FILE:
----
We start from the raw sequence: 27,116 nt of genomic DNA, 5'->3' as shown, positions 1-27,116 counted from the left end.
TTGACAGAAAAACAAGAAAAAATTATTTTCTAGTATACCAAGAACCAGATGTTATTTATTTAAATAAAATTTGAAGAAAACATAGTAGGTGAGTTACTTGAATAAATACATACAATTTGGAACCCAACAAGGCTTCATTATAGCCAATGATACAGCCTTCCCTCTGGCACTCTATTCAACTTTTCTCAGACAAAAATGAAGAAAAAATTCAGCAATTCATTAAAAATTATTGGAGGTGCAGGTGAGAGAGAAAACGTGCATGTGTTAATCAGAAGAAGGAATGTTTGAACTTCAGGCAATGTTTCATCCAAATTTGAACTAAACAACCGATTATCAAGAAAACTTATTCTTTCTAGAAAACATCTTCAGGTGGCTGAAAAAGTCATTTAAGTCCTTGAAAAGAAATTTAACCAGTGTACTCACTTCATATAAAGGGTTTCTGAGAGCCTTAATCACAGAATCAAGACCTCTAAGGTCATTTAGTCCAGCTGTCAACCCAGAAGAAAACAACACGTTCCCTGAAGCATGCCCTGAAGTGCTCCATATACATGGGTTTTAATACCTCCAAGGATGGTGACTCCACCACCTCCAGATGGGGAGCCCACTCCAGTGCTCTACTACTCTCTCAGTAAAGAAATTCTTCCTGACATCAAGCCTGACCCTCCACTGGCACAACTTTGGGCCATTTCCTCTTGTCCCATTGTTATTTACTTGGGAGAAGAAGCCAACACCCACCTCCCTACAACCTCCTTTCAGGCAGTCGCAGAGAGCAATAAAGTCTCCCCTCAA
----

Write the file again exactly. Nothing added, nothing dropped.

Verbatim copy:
We start from the raw sequence: 27,116 nt of genomic DNA, 5'->3' as shown, positions 1-27,116 counted from the left end.
TTGACAGAAAAACAAGAAAAAATTATTTTCTAGTATACCAAGAACCAGATGTTATTTATTTAAATAAAATTTGAAGAAAACATAGTAGGTGAGTTACTTGAATAAATACATACAATTTGGAACCCAACAAGGCTTCATTATAGCCAATGATACAGCCTTCCCTCTGGCACTCTATTCAACTTTTCTCAGACAAAAATGAAGAAAAAATTCAGCAATTCATTAAAAATTATTGGAGGTGCAGGTGAGAGAGAAAACGTGCATGTGTTAATCAGAAGAAGGAATGTTTGAACTTCAGGCAATGTTTCATCCAAATTTGAACTAAACAACCGATTATCAAGAAAACTTATTCTTTCTAGAAAACATCTTCAGGTGGCTGAAAAAGTCATTTAAGTCCTTGAAAAGAAATTTAACCAGTGTACTCACTTCATATAAAGGGTTTCTGAGAGCCTTAATCACAGAATCAAGACCTCTAAGGTCATTTAGTCCAGCTGTCAACCCAGAAGAAAACAACACGTTCCCTGAAGCATGCCCTGAAGTGCTCCATATACATGGGTTTTAATACCTCCAAGGATGGTGACTCCACCACCTCCAGATGGGGAGCCCACTCCAGTGCTCTACTACTCTCTCAGTAAAGAAATTCTTCCTGACATCAAGCCTGACCCTCCACTGGCACAACTTTGGGCCATTTCCTCTTGTCCCATTGTTATTTACTTGGGAGAAGAAGCCAACACCCACCTCCCTACAACCTCCTTTCAGGCAGTCGCAGAGAGCAATAAAGTCTCCCCTCAA